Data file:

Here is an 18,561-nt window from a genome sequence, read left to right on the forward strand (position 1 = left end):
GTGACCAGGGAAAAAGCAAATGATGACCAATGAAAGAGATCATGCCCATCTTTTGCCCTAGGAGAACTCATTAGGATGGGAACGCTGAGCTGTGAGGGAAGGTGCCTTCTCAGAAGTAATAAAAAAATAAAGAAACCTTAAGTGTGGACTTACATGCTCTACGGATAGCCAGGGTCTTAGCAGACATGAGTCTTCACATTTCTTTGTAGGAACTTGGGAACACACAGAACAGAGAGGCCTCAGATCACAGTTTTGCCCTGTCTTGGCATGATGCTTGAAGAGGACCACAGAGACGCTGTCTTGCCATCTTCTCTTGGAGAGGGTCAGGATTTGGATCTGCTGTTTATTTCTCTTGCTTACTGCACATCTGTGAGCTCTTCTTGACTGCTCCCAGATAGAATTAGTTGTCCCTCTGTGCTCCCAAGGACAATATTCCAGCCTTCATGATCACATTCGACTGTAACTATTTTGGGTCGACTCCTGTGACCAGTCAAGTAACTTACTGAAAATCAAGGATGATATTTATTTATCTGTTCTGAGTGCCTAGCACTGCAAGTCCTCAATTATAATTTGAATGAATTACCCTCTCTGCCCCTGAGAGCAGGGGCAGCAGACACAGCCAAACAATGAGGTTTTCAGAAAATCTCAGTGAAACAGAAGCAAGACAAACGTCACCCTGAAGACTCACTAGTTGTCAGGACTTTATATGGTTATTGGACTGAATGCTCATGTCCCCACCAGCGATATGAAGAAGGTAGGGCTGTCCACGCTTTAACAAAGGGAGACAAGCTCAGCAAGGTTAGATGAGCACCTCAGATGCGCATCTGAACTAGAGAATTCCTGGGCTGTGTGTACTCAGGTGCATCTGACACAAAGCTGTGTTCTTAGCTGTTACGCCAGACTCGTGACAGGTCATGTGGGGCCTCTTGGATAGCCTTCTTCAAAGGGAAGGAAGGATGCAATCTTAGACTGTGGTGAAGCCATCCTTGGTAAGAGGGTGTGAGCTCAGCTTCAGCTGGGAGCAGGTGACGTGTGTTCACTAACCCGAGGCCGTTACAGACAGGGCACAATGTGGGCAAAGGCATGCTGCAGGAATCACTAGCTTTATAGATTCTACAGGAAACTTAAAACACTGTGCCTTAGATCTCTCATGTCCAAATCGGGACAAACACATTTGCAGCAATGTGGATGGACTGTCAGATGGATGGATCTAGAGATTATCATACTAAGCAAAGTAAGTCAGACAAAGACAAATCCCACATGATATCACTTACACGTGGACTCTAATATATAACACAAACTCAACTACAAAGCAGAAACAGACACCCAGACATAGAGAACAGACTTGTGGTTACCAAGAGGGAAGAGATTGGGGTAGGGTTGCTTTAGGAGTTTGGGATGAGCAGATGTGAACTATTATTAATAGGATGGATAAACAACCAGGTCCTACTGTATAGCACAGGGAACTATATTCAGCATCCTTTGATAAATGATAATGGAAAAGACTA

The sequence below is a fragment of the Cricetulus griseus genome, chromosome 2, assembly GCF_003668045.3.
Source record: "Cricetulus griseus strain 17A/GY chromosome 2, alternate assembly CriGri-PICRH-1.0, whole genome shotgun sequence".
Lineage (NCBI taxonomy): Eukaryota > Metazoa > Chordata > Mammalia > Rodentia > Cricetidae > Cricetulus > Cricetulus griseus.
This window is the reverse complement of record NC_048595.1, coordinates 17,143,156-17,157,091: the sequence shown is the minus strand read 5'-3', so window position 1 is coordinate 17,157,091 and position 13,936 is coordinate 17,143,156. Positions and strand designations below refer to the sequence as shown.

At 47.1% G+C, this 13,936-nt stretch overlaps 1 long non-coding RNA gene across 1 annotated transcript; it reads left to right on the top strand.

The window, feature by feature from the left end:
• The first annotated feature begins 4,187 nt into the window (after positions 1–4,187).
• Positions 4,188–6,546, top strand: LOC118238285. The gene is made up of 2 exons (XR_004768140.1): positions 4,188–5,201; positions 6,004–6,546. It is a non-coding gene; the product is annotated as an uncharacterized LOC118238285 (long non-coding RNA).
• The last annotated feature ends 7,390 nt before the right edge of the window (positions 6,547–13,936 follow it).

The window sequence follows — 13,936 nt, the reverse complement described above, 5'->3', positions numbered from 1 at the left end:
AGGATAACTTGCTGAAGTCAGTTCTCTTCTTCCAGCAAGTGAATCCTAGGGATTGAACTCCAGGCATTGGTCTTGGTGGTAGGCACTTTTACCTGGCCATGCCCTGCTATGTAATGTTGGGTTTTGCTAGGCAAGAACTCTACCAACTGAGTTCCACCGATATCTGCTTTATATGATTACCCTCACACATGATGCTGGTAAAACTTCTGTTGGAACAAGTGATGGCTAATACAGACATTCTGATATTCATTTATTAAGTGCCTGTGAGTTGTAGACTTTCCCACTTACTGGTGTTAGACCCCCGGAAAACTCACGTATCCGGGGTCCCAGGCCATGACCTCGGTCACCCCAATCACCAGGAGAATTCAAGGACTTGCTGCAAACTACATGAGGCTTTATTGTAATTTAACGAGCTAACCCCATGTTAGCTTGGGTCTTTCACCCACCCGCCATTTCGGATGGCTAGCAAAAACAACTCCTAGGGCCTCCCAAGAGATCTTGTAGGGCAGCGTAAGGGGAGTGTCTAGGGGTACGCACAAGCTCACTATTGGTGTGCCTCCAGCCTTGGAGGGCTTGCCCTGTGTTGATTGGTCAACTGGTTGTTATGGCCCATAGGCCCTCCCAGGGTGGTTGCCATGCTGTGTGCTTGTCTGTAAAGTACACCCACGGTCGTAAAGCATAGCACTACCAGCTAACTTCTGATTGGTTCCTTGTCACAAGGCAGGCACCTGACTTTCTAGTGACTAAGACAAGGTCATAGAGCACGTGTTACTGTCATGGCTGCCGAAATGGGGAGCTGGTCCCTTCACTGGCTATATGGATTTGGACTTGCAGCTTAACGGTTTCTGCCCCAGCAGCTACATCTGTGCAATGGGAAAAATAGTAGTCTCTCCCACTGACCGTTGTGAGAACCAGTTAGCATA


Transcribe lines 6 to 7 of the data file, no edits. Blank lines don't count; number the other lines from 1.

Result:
This window is the reverse complement of record NC_048595.1, coordinates 17,143,156-17,157,091: the sequence shown is the minus strand read 5'-3', so window position 1 is coordinate 17,157,091 and position 13,936 is coordinate 17,143,156. Positions and strand designations below refer to the sequence as shown.

At 47.1% G+C, this 13,936-nt stretch overlaps 1 long non-coding RNA gene across 1 annotated transcript; it reads left to right on the top strand.